This list is incomplete; you can help by adding missing items. (February 2019)

This list of spirals includes named spirals that have been described mathematically.

Image Name First described Equation Comment circle $r=k$ The trivial spiral Archimedean spiral c. 320 BC $r=a+b\cdot \theta$ Also known as the arithmetic spiral Euler spiral (also Cornu spiral or polynomial spiral) $x(t)=\operatorname {C} (t),\,$ $y(t)=\operatorname {S} (t)$ using Fresnel integrals Fermat's spiral (also parabolic spiral) 1636 $r^{2}=a^{2}\cdot \theta$  hyperbolic spiral 1704 $r={\frac {a}{\theta ))$ also reciprocal spiral lituus 1722 $r^{2}\cdot \theta =k$  logarithmic spiral 1638 $r=a\cdot e^{b\cdot \theta )$ Approximations of this are found in nature; also known as the equiangular spiral. Fibonacci spiral circular arcs connecting the opposite corners of squares in the Fibonacci tiling approximation of the golden spiral golden spiral $r=\varphi ^{\frac {2\cdot \theta }{\pi ))\,$ special case of the logarithmic spiral Spiral of Theodorus Also known as the Pythagorean spiral; an polygonal spiral composed of contiguous right triangles that approximates the Archimedean spiral helix $r(t)=1,\,$ $\theta (t)=t,\,$ $z(t)=t$ a 3-dimensional spiral Cotes's spiral 1722 ${\frac {1}{r))={\begin{cases}A\cosh(k\theta +\varepsilon )\\A\exp(k\theta +\varepsilon )\\A\sinh(k\theta +\varepsilon )\\A(k\theta +\varepsilon )\\A\cos(k\theta +\varepsilon )\\\end{cases))$ Solution to the two-body problem for an inverse-cube central force Poinsot's spirals $r=a\cdot \operatorname {csch} (n\cdot \theta ),\,$ $r=a\cdot \operatorname {sech} (n\cdot \theta )$  Nielsen's spiral 1993 $x(t)=\operatorname {ci} (t),\,$ $y(t)=\operatorname {si} (t)$ A variation of Euler spiral, using sine integral and cosine integrals Conchospiral $r=\mu ^{t}\cdot a,\,$ $\theta =t,\,$ $z=\mu ^{t}\cdot c$ three-dimensional spiral on the surface of a cone.
Seiffert's spiral 2000 $r=\operatorname {sn} (s,k),\,$ $\theta =k\cdot s$ $z=\operatorname {cn} (s,k)$ spiral curve on the surface of a sphere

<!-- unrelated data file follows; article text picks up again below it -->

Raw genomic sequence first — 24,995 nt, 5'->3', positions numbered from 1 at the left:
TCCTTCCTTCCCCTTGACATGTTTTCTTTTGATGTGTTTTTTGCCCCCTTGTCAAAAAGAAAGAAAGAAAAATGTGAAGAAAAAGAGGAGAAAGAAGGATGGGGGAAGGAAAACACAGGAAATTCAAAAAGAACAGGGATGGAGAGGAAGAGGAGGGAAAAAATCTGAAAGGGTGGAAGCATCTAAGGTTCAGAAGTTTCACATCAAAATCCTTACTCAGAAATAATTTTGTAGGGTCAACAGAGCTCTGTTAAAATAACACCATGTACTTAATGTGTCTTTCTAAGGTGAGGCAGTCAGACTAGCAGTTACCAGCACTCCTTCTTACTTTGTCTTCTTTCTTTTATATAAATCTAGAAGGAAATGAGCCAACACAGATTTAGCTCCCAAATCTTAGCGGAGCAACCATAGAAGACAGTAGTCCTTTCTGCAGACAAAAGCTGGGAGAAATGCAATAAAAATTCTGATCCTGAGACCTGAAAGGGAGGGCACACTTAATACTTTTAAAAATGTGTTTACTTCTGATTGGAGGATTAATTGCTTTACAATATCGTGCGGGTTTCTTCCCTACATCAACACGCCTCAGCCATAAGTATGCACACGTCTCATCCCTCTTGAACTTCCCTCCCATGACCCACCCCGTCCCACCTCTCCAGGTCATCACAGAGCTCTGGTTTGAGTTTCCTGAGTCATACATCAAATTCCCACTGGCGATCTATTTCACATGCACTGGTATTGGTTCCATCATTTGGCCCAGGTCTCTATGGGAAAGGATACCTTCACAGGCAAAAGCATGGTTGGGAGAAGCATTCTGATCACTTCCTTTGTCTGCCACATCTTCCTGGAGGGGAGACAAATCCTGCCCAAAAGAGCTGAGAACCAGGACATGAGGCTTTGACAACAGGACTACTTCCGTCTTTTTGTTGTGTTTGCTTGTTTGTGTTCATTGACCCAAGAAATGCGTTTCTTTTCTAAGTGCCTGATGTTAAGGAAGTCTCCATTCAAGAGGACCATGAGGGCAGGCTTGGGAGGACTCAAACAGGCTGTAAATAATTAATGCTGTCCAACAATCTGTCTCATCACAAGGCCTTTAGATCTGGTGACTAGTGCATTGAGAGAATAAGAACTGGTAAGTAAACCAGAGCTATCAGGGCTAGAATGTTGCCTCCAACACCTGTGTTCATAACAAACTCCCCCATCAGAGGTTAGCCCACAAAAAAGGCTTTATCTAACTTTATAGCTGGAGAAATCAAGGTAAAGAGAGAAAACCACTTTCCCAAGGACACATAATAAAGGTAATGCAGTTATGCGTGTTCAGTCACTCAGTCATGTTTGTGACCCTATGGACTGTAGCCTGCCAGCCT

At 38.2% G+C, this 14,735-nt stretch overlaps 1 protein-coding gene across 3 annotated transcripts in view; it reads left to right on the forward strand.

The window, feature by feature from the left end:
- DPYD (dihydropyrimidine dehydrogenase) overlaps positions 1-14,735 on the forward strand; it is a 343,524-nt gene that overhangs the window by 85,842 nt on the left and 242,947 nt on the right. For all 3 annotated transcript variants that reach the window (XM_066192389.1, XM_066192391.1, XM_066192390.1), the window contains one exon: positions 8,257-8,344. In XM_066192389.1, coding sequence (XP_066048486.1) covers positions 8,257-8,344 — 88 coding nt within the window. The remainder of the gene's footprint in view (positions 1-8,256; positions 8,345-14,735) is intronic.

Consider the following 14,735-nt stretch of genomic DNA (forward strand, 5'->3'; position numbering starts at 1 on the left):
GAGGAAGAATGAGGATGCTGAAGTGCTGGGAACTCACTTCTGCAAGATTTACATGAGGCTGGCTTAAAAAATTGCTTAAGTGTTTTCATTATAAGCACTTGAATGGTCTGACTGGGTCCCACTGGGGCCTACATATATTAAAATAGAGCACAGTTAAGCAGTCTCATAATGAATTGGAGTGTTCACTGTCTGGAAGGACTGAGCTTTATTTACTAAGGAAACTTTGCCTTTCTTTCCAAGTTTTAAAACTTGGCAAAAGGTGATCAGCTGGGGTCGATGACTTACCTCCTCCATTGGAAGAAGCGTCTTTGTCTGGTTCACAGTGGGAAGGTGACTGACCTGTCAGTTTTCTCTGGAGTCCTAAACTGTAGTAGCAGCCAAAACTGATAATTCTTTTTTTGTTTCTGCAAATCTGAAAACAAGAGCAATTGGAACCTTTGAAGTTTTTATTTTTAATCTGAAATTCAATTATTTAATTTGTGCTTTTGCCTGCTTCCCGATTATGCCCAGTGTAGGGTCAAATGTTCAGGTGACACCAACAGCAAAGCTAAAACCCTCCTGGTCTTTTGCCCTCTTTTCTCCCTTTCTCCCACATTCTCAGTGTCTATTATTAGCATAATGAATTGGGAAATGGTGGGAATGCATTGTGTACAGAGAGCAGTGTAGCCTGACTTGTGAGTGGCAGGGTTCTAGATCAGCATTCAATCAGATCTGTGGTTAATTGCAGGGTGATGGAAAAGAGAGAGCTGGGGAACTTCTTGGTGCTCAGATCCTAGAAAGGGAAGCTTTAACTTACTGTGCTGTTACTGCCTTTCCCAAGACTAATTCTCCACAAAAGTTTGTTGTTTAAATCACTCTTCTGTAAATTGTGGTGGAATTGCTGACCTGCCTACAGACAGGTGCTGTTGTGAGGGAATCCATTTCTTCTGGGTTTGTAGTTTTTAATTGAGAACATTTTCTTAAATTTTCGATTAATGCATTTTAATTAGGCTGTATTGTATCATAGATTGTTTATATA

using the Jacobi elliptic functions Tractrix spiral 1704 ${\begin{cases}r=A\cos(t)\\\theta =\tan(t)-t\end{cases))$ Pappus spiral 1779 ${\begin{cases}r=a\theta \\\psi =k\end{cases))$ 3D conical spiral studied by Pappus and Pascal doppler spiral $x=a\cdot (t\cdot \cos(t)+k\cdot t),\,$ $y=a\cdot t\cdot \sin(t)$ 2D projection of Pappus spiral Atzema spiral $x={\frac {\sin(t)}{t))-2\cdot \cos(t)-t\cdot \sin(t),\,$ $y=-{\frac {\cos(t)}{t))-2\cdot \sin(t)+t\cdot \cos(t)$ The curve that has a catacaustic forming a circle. Approximates the Archimedean spiral. Atomic spiral 2002 $r={\frac {\theta }{\theta -a))$ This spiral has two asymptotes; one is the circle of radius 1 and the other is the line $\theta =a$  Galactic spiral 2019 ${\begin{cases}dx=R*{\frac {y}{\sqrt {x^{2}+y^{2))))d\theta \\dy=R*{\Bigl [}\rho (\theta )-{\frac {x}{\sqrt {x^{2}+y^{2)))){\Bigr ]}d\theta \end{cases)){\begin{cases}x=\sum dx\\\\\\y=\sum dy+R\end{cases))$ The differential spiral equations were developed to simulate the spiral arms of disc galaxies, have 4 solutions with three different cases:$\rho <1,\rho =1,\rho >1$ , the spiral patterns are decided by the behavior of the parameter $\rho$ . For $\rho <1$ , spiral-ring pattern; $\rho =1,$ regular spiral; $\rho >1,$ loose spiral. R is the distance of spiral starting point (0, R) to the center. The calculated x and y have to be rotated backward by ($-\theta$ ) for plotting.